It’s wonderful to join you today to carry on a conversation I’ve been having with the NGAA ever since I was first elected.
Our growth areas have borne the brunt of the health impacts of the pandemic- 7 of the 10 local government areas with the highest caseloads across the country are NGAA members.
These are the places where most essential workers live - the people who’ve kept us going these past 18 months.
They also saw some of the most dramatic social and economic changes too- bottlenecks into and out of growth areas clearing as people worked from home during lockdowns, families exploring the parks and neighbourhoods within 5km of their homes, and some making the decision to move further out of their city, or to regional areas, to access more space both in and around their homes.
The forced disruption to the way we live has revealed new opportunities for our suburbs to thrive.
Working from home will continue to be attractive to many - offering the chance to avoid spending hours in traffic on a daily commute.
It’ll offer the opportunity for local businesses to thrive too, as people spend more time in their own communities.
But the pandemic has also confirmed and magnified the pressures on our growth areas.
Last year the number of new housing lots sold in some areas tripled- without matched investment in transport or social infrastructure.
Long term shifts to working from home could see congestion worsen within local streets, with few or no public transport options for those looking to move around our cities, not just into their CBDs.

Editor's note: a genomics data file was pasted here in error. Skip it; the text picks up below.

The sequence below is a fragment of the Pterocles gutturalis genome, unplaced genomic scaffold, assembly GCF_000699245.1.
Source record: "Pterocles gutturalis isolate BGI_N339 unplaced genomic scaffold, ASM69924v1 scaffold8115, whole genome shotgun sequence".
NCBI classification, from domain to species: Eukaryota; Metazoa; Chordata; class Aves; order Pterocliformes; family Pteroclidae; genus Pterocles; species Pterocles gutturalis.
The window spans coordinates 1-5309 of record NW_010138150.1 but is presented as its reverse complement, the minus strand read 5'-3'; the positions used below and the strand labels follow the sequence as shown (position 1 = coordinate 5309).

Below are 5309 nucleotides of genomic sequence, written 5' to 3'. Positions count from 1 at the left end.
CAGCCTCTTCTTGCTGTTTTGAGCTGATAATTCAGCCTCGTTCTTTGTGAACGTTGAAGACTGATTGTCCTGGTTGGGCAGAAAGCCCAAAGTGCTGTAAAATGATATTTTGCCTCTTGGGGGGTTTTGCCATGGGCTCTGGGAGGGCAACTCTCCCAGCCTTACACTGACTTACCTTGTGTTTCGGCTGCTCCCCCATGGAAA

Both the challenges and opportunities presented require, and deserve, the attention of our national government.
But instead of listening to those closest to local communities- local government- the Morrison Government excluded them from National Cabinet.
Nor has the Government shown an interest in allowing local governments meaningful involvement in the creation or operation of City Deals.
The scope of a number of existing City Deals fail to recognise the importance of our suburbs in the functioning of our cities, and leave relevant local government areas out altogether.
Like the exclusion of Blacktown City Council from the Western Sydney City Deal.
Or the most recently signed City Deal, Perth, where all of the projects are contained within the City of Perth or just outside its boundary.
Nowhere is Mr Morrison’s lack of interest in the liveability of growth areas clearer than his Government’s Commuter Car Parks Fund.
Supporting commuter car parking is crucial for tackling the last mile transport challenge- especially in new and growing suburbs.
But of the car parks promised at the last election, only one third were in a growth area.
The rest were in inner-suburban, established suburbs, where many commuters live within walking distance to the station - and overwhelmingly in Government or marginal seats.
Last week it was revealed at a Senate Inquiry that the selection process used to allocate these car parks, a process slammed by the Auditor-General and suggested by eminent jurists as potentially amounting to corrupt conduct, could extend to the entire Urban Congestion Fund.
That's potentially $4.8 billion worth of projects allocated without a strategy to identify worthy projects, without genuine consultation with experts, local or state governments and without proper governance or implementation mechanisms.